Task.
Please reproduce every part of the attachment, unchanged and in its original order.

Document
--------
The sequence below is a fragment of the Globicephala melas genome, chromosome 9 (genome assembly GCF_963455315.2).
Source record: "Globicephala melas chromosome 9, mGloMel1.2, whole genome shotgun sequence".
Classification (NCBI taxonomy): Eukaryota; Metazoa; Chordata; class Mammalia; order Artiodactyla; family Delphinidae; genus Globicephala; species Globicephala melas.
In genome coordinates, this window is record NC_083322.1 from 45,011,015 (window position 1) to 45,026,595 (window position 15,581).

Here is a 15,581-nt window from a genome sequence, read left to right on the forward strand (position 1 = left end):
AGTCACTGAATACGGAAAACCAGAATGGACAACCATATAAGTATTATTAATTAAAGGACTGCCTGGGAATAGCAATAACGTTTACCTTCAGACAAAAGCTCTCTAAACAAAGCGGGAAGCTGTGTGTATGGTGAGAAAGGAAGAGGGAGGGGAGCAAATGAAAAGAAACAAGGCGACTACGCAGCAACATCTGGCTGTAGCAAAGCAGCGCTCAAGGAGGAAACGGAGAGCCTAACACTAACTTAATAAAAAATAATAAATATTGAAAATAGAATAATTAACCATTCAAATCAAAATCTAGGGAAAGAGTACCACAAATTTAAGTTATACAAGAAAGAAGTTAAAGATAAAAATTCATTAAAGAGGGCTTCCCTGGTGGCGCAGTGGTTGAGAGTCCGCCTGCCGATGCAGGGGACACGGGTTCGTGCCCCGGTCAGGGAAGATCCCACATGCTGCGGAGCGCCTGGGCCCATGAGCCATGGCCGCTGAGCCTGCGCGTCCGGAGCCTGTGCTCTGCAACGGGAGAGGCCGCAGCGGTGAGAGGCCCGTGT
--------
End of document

The sequence below is a fragment of the Globicephala melas genome, chromosome 9 (genome assembly GCF_963455315.2).
Source record: "Globicephala melas chromosome 9, mGloMel1.2, whole genome shotgun sequence".
Classification (NCBI taxonomy): Eukaryota; Metazoa; Chordata; class Mammalia; order Artiodactyla; family Delphinidae; genus Globicephala; species Globicephala melas.
In genome coordinates, this window is record NC_083322.1 from 45,011,015 (window position 1) to 45,026,595 (window position 15,581).

Here is a 15,581-nt window from a genome sequence, read left to right on the forward strand (position 1 = left end):
AGTCACTGAATACGGAAAACCAGAATGGACAACCATATAAGTATTATTAATTAAAGGACTGCCTGGGAATAGCAATAACGTTTACCTTCAGACAAAAGCTCTCTAAACAAAGCGGGAAGCTGTGTGTATGGTGAGAAAGGAAGAGGGAGGGGAGCAAATGAAAAGAAACAAGGCGACTACGCAGCAACATCTGGCTGTAGCAAAGCAGCGCTCAAGGAGGAAACGGAGAGCCTAACACTAACTTAATAAAAAATAATAAATATTGAAAATAGAATAATTAACCATTCAAATCAAAATCTAGGGAAAGAGTACCACAAATTTAAGTTATACAAGAAAGAAGTTAAAGATAAAAATTCATTAAAGAGGGCTTCCCTGGTGGCGCAGTGGTTGAGAGTCCGCCTGCCGATGCAGGGGACACGGGTTCGTGCCCCGGTCAGGGAAGATCCCACATGCTGCGGAGCGCCTGGGCCCATGAGCCATGGCCGCTGAGCCTGCGCGTCCGGAGCCTGTGCTCTGCAACGGGAGAGGCCGCAGCGGTGAGAGGCCCGTGT